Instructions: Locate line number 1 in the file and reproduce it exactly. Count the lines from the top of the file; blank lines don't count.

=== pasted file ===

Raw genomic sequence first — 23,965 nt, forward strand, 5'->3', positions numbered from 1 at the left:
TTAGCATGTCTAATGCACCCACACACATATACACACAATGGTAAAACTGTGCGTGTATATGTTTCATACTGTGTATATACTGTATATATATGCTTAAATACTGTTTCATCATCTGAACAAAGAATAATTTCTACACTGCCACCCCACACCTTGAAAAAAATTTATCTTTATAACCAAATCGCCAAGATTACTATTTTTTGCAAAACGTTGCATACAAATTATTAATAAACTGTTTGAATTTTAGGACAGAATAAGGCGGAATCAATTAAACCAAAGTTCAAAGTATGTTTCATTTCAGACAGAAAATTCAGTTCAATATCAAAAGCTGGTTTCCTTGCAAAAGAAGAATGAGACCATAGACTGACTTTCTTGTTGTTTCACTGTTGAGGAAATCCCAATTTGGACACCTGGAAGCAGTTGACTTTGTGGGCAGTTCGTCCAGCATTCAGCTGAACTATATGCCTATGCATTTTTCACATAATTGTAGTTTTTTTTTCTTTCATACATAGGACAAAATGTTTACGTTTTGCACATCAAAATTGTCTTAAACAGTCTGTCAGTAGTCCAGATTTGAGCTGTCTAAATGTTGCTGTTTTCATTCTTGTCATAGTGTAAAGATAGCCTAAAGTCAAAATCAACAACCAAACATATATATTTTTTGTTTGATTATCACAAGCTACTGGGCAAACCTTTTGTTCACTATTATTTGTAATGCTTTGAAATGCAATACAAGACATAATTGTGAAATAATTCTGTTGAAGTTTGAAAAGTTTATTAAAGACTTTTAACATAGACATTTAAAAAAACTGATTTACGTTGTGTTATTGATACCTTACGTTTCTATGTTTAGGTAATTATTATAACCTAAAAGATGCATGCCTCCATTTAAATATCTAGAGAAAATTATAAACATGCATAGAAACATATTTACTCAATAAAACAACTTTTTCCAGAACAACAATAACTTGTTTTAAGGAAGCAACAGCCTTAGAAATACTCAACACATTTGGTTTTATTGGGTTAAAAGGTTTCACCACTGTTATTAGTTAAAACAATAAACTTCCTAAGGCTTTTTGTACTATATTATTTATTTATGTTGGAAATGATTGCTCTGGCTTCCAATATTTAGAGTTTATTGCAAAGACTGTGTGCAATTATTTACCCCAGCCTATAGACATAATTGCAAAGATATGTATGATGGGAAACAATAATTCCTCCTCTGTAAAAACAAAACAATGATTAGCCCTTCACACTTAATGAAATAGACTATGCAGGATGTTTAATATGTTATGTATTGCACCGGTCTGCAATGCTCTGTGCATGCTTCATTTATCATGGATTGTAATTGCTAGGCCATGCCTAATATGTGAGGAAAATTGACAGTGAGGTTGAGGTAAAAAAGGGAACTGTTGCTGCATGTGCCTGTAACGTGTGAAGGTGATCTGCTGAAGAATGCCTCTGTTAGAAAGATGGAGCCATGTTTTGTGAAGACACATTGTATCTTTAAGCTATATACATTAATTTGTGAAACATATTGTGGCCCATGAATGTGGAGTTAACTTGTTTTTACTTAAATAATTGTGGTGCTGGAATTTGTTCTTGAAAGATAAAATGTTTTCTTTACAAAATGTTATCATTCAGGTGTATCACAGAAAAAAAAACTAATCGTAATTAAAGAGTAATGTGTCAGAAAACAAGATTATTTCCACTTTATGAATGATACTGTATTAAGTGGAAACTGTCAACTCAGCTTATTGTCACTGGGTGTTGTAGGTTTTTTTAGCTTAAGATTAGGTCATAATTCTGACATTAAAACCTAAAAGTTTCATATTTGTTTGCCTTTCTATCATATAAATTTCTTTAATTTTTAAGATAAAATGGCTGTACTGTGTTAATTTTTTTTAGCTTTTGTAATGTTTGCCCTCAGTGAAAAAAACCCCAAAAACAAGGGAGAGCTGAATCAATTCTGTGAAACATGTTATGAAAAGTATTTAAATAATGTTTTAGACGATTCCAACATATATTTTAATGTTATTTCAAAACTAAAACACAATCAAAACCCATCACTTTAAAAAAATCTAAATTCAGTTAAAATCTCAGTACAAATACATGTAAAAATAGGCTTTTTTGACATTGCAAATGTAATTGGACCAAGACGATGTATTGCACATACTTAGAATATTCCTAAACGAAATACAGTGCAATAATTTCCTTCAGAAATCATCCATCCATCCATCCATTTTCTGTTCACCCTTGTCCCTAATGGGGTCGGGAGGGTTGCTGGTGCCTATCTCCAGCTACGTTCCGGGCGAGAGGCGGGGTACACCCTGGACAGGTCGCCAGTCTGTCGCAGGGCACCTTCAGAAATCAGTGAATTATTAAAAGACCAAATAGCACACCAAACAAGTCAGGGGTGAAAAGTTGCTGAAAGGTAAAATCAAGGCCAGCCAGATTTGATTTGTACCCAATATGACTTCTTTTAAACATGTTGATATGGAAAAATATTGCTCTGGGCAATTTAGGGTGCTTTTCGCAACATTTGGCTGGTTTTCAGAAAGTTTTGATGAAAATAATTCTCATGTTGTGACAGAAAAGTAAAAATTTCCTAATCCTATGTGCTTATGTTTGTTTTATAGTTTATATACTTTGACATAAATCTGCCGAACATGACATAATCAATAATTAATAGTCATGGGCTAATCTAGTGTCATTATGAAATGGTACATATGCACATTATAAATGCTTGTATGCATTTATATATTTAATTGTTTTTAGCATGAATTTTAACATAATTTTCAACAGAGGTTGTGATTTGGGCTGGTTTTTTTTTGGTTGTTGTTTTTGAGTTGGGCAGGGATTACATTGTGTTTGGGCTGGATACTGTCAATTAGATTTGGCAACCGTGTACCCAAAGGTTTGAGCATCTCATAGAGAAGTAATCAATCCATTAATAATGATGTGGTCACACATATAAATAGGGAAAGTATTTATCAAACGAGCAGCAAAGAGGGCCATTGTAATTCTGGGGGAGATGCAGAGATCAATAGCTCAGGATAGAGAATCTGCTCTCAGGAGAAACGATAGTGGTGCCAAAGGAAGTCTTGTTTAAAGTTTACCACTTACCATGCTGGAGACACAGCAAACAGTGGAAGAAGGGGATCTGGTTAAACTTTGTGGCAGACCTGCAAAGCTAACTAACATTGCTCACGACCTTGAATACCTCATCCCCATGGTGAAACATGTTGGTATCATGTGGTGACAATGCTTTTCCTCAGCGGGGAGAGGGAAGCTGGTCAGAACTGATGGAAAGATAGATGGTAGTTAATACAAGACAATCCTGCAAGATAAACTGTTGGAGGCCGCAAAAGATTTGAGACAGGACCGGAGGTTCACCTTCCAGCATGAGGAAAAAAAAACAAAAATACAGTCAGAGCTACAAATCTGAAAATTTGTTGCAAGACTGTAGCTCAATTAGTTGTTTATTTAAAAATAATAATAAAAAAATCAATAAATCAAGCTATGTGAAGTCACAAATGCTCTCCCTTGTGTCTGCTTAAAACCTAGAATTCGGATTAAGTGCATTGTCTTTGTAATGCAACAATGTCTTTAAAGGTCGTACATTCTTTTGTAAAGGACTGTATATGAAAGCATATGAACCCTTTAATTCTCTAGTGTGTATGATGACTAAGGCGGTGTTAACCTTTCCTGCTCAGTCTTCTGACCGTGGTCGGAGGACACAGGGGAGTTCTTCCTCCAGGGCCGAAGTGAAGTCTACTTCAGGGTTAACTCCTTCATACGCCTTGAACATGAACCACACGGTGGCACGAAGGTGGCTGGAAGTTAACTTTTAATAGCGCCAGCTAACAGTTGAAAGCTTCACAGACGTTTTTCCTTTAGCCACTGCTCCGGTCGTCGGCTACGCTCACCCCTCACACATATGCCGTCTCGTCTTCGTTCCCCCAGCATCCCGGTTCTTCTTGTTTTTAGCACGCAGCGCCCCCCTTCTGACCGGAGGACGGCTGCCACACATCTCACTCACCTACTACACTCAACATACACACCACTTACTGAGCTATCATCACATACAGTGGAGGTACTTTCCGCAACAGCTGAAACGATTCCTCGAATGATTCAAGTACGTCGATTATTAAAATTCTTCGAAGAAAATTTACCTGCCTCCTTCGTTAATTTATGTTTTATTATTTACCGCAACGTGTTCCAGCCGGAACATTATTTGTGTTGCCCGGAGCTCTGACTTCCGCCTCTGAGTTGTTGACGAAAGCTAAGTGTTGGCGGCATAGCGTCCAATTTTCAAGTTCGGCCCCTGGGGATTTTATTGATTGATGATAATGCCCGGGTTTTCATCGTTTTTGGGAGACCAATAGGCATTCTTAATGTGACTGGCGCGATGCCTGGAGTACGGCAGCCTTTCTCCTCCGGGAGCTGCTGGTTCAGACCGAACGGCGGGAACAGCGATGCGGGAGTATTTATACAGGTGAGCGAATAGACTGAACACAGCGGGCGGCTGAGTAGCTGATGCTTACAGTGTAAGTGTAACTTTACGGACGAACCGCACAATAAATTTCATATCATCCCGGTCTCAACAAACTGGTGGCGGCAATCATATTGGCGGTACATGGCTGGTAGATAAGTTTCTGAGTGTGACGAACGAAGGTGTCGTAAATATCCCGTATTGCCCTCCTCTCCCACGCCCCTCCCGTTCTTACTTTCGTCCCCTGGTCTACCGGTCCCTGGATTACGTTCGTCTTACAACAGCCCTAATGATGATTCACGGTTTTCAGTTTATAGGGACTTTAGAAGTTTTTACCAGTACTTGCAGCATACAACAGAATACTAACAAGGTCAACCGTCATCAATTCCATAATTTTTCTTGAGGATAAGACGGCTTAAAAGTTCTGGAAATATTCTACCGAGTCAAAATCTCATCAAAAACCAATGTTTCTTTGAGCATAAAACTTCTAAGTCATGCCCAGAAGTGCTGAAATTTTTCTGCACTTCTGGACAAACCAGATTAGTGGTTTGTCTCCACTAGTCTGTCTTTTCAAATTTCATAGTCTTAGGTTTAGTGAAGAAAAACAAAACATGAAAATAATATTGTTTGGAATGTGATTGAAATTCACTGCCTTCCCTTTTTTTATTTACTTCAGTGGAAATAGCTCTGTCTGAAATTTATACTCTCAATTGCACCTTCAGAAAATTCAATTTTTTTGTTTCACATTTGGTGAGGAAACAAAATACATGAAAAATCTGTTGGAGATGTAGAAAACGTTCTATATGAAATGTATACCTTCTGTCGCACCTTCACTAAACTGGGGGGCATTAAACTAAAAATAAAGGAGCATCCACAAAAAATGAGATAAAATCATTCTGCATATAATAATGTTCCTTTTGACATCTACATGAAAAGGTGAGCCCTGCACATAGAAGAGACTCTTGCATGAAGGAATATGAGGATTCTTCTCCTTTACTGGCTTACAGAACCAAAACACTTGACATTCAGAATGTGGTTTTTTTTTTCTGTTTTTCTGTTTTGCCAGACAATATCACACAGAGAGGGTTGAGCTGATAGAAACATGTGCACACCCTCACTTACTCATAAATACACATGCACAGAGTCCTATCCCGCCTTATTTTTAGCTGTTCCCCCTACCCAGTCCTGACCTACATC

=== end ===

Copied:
Raw genomic sequence first — 23,965 nt, forward strand, 5'->3', positions numbered from 1 at the left: